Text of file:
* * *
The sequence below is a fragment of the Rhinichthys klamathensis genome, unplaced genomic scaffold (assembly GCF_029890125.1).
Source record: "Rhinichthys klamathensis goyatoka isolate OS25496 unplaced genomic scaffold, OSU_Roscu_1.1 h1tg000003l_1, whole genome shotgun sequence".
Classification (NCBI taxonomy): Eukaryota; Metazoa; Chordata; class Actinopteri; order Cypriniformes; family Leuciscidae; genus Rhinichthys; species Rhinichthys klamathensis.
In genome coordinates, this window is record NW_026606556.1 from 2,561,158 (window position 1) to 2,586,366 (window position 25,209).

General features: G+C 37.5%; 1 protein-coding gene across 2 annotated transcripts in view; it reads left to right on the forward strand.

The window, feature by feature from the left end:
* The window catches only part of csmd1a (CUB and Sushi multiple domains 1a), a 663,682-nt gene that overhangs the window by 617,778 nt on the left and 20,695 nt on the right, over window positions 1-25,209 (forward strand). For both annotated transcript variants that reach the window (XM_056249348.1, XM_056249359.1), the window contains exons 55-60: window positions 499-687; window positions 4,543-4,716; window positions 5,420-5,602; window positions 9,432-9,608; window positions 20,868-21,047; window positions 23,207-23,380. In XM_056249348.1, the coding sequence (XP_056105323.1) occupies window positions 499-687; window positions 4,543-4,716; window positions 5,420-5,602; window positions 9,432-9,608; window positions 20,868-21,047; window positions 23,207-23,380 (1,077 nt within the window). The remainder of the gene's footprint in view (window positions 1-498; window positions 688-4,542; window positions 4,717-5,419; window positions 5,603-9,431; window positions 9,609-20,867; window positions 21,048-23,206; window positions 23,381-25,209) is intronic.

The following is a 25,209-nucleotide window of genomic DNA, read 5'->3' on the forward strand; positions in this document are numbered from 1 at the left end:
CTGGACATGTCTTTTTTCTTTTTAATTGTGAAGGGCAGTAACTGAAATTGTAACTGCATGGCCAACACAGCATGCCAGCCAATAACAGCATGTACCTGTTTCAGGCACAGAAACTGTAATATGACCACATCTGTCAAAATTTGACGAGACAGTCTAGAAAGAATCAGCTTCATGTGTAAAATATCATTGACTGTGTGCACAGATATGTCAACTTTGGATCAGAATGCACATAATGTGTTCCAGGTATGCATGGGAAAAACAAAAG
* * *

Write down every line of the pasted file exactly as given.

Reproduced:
The sequence below is a fragment of the Rhinichthys klamathensis genome, unplaced genomic scaffold (assembly GCF_029890125.1).
Source record: "Rhinichthys klamathensis goyatoka isolate OS25496 unplaced genomic scaffold, OSU_Roscu_1.1 h1tg000003l_1, whole genome shotgun sequence".
Classification (NCBI taxonomy): Eukaryota; Metazoa; Chordata; class Actinopteri; order Cypriniformes; family Leuciscidae; genus Rhinichthys; species Rhinichthys klamathensis.
In genome coordinates, this window is record NW_026606556.1 from 2,561,158 (window position 1) to 2,586,366 (window position 25,209).

General features: G+C 37.5%; 1 protein-coding gene across 2 annotated transcripts in view; it reads left to right on the forward strand.

The window, feature by feature from the left end:
* The window catches only part of csmd1a (CUB and Sushi multiple domains 1a), a 663,682-nt gene that overhangs the window by 617,778 nt on the left and 20,695 nt on the right, over window positions 1-25,209 (forward strand). For both annotated transcript variants that reach the window (XM_056249348.1, XM_056249359.1), the window contains exons 55-60: window positions 499-687; window positions 4,543-4,716; window positions 5,420-5,602; window positions 9,432-9,608; window positions 20,868-21,047; window positions 23,207-23,380. In XM_056249348.1, the coding sequence (XP_056105323.1) occupies window positions 499-687; window positions 4,543-4,716; window positions 5,420-5,602; window positions 9,432-9,608; window positions 20,868-21,047; window positions 23,207-23,380 (1,077 nt within the window). The remainder of the gene's footprint in view (window positions 1-498; window positions 688-4,542; window positions 4,717-5,419; window positions 5,603-9,431; window positions 9,609-20,867; window positions 21,048-23,206; window positions 23,381-25,209) is intronic.

The following is a 25,209-nucleotide window of genomic DNA, read 5'->3' on the forward strand; positions in this document are numbered from 1 at the left end:
CTGGACATGTCTTTTTTCTTTTTAATTGTGAAGGGCAGTAACTGAAATTGTAACTGCATGGCCAACACAGCATGCCAGCCAATAACAGCATGTACCTGTTTCAGGCACAGAAACTGTAATATGACCACATCTGTCAAAATTTGACGAGACAGTCTAGAAAGAATCAGCTTCATGTGTAAAATATCATTGACTGTGTGCACAGATATGTCAACTTTGGATCAGAATGCACATAATGTGTTCCAGGTATGCATGGGAAAAACAAAAG